Solar energy trapped in the atmosphere by greenhouse gases drives the hydrological cycle, and any increase will lead to a significant intensification of the cycle, changing rainfall patterns and exacerbating extreme events such as droughts and floods. Currently, the effects of climate change on water security can be seen. Globally, the area of land classified by the Intergovernmental Panel on Climate Change (IPCC) as “very dry” has more than doubled since the 1970s. This was accompanied by greater rates of flooding in areas located in the mid- to high-latitudes, and longer and more frequent drought seasons in parts of the continents of Asia and Africa, as well as the El Niño phenomenon, which became more frequent and severe, all of which combined to change the balance between the availability of water resources and the demand for them. .
Water security in the developing world is particularly vulnerable to the impacts of climate change, partly because their locations mean that these nations feel the brunt of climate change, partly because their low incomes and weak institutional capacity limit their ability to adapt to changes in water supplies, and partly because they depend on It strongly affects water-based industries, such as agriculture. In Africa, rising temperatures, increased evaporation, and low rainfall rates have combined to reduce water flow by up to 40% in many major rivers and have caused recurring droughts in the Horn of Africa.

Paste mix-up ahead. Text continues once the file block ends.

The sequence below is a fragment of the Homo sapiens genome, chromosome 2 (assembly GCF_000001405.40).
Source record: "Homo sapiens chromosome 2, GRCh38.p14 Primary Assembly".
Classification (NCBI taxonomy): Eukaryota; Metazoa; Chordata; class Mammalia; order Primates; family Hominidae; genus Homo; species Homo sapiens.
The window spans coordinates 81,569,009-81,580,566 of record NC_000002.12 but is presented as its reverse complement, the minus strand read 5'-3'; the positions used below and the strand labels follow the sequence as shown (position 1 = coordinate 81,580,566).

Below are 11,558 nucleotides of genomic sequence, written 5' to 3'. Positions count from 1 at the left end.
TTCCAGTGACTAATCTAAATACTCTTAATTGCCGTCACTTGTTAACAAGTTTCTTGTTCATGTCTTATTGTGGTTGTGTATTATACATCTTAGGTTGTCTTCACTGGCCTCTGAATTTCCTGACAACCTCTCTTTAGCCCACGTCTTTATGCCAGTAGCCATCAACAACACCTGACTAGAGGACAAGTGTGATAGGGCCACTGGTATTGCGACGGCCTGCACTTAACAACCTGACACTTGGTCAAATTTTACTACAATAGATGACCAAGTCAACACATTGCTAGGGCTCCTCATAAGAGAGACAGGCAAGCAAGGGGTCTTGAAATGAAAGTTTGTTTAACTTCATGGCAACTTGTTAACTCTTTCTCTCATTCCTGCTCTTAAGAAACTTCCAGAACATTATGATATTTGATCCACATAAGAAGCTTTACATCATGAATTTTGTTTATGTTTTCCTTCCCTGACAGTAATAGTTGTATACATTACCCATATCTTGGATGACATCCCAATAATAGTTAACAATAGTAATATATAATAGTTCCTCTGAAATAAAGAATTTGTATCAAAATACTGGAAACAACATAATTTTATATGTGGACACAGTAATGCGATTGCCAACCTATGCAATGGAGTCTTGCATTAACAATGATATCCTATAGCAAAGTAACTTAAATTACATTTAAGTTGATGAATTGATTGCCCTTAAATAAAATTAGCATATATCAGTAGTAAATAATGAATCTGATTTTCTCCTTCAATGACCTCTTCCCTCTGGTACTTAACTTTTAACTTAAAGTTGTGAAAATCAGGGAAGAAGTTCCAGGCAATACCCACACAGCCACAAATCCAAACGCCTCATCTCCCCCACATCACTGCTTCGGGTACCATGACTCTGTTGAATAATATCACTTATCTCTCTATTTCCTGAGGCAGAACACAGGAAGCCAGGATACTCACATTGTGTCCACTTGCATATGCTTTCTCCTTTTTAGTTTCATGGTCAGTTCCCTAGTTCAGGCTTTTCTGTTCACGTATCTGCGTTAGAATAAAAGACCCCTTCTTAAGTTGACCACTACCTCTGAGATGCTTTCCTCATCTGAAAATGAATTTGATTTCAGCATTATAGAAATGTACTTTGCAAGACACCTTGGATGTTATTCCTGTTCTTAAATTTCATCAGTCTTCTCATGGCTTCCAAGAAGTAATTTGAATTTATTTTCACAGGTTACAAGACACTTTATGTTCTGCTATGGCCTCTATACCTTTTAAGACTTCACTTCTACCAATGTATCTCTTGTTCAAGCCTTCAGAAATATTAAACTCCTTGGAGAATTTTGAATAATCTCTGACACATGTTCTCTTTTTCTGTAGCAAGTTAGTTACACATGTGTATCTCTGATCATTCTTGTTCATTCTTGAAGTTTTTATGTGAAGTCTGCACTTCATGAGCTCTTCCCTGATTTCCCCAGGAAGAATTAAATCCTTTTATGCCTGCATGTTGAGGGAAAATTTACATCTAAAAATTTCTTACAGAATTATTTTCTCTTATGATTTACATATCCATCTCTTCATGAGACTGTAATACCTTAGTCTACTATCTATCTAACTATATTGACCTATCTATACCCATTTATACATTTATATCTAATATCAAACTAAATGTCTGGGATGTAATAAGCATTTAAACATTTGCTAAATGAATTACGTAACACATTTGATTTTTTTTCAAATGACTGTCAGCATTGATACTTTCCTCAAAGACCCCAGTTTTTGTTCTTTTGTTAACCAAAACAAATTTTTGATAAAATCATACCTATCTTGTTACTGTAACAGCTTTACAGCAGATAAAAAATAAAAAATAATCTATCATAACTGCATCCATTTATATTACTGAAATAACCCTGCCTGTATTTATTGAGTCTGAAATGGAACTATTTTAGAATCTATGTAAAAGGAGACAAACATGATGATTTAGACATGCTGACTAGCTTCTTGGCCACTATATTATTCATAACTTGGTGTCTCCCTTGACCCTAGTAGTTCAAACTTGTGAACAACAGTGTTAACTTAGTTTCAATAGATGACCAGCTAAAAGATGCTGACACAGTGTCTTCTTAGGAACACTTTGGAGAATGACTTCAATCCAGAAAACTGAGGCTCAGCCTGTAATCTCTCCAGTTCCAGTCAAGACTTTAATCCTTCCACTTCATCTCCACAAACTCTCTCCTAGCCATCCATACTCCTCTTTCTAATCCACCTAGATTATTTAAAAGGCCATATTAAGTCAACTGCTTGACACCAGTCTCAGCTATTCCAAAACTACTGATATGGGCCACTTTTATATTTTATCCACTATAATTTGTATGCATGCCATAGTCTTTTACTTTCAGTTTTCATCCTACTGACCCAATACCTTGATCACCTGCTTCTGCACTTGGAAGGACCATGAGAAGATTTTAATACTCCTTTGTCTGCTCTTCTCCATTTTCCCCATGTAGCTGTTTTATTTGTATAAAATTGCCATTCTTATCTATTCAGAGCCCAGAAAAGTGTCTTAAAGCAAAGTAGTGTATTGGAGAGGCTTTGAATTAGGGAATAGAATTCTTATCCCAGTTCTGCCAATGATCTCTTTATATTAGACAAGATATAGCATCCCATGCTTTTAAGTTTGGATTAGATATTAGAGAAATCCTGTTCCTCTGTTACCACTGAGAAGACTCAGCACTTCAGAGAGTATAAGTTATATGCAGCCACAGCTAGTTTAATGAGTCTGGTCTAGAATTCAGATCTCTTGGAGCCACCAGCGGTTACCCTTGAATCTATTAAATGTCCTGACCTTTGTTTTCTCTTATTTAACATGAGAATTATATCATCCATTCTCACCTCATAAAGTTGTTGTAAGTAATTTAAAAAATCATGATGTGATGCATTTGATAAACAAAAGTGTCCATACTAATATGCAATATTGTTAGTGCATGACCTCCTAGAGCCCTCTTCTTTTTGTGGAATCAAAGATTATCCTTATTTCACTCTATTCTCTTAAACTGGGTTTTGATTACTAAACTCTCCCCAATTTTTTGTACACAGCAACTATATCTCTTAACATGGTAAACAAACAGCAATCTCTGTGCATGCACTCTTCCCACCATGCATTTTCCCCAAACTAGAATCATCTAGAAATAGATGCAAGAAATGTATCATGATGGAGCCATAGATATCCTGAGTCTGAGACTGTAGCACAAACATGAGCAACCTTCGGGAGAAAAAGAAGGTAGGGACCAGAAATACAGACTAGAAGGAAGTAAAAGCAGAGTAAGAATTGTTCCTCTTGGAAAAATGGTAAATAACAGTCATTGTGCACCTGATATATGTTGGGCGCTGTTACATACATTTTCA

United Nations Intergovernmental Panel on Climate Change
The Intergovernmental Panel on Climate Change was appointed by the World Meteorological Organization and the United Nations Environment Program to provide an objective source of scientific information. The year 2013 provided more clarity than ever before about human-caused climate change. The Intergovernmental Panel on Climate Change issued its Fifth Assessment Report, which examined the science of climate change and reached a definitive conclusion that climate change is a reality and that human activities are the main cause of it.
Fifth assessment report
The fifth report provides a comprehensive assessment of sea level rise and its causes over the past few decades. It also estimates accumulated CO2 emissions since pre-industrial times, and provides a budget for future CO2 emissions to limit temperature rise to less than 2 degrees Celsius. Nearly half of this maximum emission had already been generated by 2011. Thanks to this team, this is what we know:
Average global temperatures rose by 0.85°C from 1880-2012. The oceans became warmer, the amounts of snow and ice decreased, and sea levels rose. The average global sea level rose by 19 cm. The oceans also expanded due to rising temperatures and melting ice from 1901-2010. The extent of Arctic sea ice has shrunk in every successive decade since 1979, with 1.07 x 106 square kilometers of ice lost each decade.
Given current concentrations and ongoing emissions of greenhouse gases, the end of this century is likely to see an increase of 1-2°C in global temperatures above the 1990 level (i.e. about 1.5-2.5°C above the pre-industrial level). The world’s oceans will continue to warm and ice will continue to melt. Average sea level is expected to rise by 24-30 cm in 2065 and 40-63 cm by 2100 compared to the period 1986-2005. Most aspects of climate change will continue for centuries even if emissions stop.
There is disturbing evidence of important shifts, which will lead to irreversible changes in the planet’s major ecosystems and climate system, if they are not already reached or surpassed. Ecosystems as diverse as the Amazon rainforest and the Arctic tundra may be approaching thresholds of radical change through rising temperatures and drought. Mountain avalanches portend a serious decline, as will the effects of reduced water supplies in the drier months, which will have repercussions that transcend generations.